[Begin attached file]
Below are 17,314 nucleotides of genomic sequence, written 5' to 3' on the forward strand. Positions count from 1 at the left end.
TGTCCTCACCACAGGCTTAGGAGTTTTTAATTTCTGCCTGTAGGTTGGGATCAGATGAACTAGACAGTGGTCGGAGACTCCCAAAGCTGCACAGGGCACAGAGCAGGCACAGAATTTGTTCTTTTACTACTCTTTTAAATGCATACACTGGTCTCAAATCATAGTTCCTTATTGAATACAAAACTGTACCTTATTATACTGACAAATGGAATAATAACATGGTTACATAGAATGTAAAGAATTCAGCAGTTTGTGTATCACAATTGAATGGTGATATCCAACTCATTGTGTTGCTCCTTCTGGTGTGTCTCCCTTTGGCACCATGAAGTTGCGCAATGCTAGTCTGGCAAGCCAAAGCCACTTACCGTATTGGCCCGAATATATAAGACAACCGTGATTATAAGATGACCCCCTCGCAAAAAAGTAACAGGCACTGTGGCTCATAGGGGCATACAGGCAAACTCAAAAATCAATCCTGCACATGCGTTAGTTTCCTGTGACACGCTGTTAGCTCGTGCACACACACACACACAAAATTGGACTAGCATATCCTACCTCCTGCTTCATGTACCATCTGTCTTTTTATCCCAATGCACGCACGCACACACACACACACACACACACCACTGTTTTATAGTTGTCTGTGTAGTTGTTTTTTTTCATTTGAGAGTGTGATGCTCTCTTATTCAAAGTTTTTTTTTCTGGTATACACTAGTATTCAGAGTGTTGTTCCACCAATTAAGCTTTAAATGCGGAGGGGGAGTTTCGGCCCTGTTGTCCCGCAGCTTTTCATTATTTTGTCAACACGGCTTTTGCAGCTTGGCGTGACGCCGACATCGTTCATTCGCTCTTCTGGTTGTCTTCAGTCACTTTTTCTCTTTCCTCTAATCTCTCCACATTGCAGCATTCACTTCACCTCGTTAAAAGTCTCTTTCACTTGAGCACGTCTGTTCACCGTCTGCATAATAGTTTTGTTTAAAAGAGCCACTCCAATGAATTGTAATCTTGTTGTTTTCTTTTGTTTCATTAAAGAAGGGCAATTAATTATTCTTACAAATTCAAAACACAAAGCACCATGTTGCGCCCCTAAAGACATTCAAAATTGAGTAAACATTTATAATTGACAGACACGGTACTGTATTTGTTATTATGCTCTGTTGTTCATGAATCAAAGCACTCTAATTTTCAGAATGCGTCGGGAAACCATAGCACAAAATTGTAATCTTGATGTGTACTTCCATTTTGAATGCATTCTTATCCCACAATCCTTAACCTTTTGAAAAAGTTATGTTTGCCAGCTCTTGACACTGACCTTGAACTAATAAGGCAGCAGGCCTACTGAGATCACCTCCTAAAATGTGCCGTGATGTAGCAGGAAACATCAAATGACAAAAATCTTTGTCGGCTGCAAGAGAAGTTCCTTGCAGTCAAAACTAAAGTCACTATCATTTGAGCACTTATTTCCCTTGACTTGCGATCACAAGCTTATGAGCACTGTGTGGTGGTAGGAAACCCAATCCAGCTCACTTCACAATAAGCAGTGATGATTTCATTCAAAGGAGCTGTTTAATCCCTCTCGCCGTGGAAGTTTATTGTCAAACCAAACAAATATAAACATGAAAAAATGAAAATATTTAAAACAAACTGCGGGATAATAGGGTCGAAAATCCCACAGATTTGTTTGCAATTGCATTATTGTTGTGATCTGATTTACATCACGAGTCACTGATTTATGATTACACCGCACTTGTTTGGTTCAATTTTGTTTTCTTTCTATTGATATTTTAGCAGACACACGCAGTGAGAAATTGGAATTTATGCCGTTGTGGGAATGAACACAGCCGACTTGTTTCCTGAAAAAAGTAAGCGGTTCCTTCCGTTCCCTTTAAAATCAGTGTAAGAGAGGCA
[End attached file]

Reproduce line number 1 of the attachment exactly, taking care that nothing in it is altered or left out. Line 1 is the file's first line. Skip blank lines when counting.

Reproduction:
Below are 17,314 nucleotides of genomic sequence, written 5' to 3' on the forward strand. Positions count from 1 at the left end.